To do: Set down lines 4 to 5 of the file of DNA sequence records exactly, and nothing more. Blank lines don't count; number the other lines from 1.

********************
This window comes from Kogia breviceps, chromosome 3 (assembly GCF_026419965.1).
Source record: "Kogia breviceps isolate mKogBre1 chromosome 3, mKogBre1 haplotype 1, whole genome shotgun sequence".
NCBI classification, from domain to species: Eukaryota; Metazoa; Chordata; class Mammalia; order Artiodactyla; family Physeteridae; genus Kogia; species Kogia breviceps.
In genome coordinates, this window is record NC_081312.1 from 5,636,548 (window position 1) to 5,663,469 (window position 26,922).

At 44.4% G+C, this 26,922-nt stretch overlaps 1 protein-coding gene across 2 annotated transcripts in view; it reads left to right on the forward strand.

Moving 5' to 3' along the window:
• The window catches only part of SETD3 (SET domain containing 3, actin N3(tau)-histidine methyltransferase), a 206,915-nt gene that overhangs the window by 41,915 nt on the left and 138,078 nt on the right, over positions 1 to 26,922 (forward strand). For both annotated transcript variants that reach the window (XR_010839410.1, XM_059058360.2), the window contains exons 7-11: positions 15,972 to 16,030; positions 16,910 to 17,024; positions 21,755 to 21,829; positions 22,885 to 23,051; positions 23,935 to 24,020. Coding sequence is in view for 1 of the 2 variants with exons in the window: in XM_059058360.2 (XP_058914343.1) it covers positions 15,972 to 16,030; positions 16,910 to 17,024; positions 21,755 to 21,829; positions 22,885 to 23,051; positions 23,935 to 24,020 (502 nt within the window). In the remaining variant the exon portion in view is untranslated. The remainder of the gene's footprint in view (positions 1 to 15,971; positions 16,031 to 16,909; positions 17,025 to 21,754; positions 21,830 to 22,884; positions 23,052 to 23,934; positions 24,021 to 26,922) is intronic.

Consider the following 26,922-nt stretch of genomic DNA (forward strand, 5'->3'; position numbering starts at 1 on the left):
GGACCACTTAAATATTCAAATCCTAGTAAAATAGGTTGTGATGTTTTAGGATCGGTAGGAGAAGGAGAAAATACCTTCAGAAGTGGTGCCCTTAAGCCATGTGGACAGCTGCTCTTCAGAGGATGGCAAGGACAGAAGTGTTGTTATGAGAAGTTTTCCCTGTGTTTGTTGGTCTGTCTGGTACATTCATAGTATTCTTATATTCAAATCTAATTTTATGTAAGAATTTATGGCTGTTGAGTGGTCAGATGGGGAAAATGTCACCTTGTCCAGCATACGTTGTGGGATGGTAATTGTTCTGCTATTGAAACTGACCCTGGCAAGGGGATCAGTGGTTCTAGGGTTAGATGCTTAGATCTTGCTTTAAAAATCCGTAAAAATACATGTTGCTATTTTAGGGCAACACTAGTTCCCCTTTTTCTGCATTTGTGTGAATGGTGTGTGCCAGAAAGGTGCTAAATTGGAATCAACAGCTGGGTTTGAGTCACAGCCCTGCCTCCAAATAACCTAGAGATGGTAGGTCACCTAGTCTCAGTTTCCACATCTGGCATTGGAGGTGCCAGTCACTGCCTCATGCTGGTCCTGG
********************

In genome coordinates, this window is record NC_081312.1 from 5,636,548 (window position 1) to 5,663,469 (window position 26,922).

At 44.4% G+C, this 26,922-nt stretch overlaps 1 protein-coding gene across 2 annotated transcripts in view; it reads left to right on the forward strand.